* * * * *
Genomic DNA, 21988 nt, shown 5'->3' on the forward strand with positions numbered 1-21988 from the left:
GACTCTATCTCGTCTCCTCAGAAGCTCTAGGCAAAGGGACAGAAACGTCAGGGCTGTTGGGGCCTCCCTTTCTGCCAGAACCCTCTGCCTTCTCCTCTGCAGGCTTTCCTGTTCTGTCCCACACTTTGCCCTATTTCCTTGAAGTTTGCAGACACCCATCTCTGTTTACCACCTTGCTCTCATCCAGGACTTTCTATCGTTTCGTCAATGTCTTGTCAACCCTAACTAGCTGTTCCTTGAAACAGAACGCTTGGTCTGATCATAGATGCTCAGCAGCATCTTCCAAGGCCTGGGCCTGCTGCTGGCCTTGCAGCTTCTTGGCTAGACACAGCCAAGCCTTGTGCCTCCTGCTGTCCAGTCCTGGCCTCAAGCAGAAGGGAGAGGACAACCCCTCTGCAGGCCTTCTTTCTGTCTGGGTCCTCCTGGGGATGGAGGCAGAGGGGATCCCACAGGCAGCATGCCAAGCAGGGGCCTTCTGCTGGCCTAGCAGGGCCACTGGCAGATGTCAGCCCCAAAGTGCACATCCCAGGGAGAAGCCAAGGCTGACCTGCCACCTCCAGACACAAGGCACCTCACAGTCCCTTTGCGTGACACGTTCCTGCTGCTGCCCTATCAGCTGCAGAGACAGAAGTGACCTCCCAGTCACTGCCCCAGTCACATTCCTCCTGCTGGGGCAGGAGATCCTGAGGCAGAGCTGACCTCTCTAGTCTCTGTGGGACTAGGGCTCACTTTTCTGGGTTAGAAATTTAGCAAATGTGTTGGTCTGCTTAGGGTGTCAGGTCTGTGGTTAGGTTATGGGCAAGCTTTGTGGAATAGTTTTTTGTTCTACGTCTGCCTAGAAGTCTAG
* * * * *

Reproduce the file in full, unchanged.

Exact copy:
Genomic DNA, 21988 nt, shown 5'->3' on the forward strand with positions numbered 1-21988 from the left:
GACTCTATCTCGTCTCCTCAGAAGCTCTAGGCAAAGGGACAGAAACGTCAGGGCTGTTGGGGCCTCCCTTTCTGCCAGAACCCTCTGCCTTCTCCTCTGCAGGCTTTCCTGTTCTGTCCCACACTTTGCCCTATTTCCTTGAAGTTTGCAGACACCCATCTCTGTTTACCACCTTGCTCTCATCCAGGACTTTCTATCGTTTCGTCAATGTCTTGTCAACCCTAACTAGCTGTTCCTTGAAACAGAACGCTTGGTCTGATCATAGATGCTCAGCAGCATCTTCCAAGGCCTGGGCCTGCTGCTGGCCTTGCAGCTTCTTGGCTAGACACAGCCAAGCCTTGTGCCTCCTGCTGTCCAGTCCTGGCCTCAAGCAGAAGGGAGAGGACAACCCCTCTGCAGGCCTTCTTTCTGTCTGGGTCCTCCTGGGGATGGAGGCAGAGGGGATCCCACAGGCAGCATGCCAAGCAGGGGCCTTCTGCTGGCCTAGCAGGGCCACTGGCAGATGTCAGCCCCAAAGTGCACATCCCAGGGAGAAGCCAAGGCTGACCTGCCACCTCCAGACACAAGGCACCTCACAGTCCCTTTGCGTGACACGTTCCTGCTGCTGCCCTATCAGCTGCAGAGACAGAAGTGACCTCCCAGTCACTGCCCCAGTCACATTCCTCCTGCTGGGGCAGGAGATCCTGAGGCAGAGCTGACCTCTCTAGTCTCTGTGGGACTAGGGCTCACTTTTCTGGGTTAGAAATTTAGCAAATGTGTTGGTCTGCTTAGGGTGTCAGGTCTGTGGTTAGGTTATGGGCAAGCTTTGTGGAATAGTTTTTTGTTCTACGTCTGCCTAGAAGTCTAG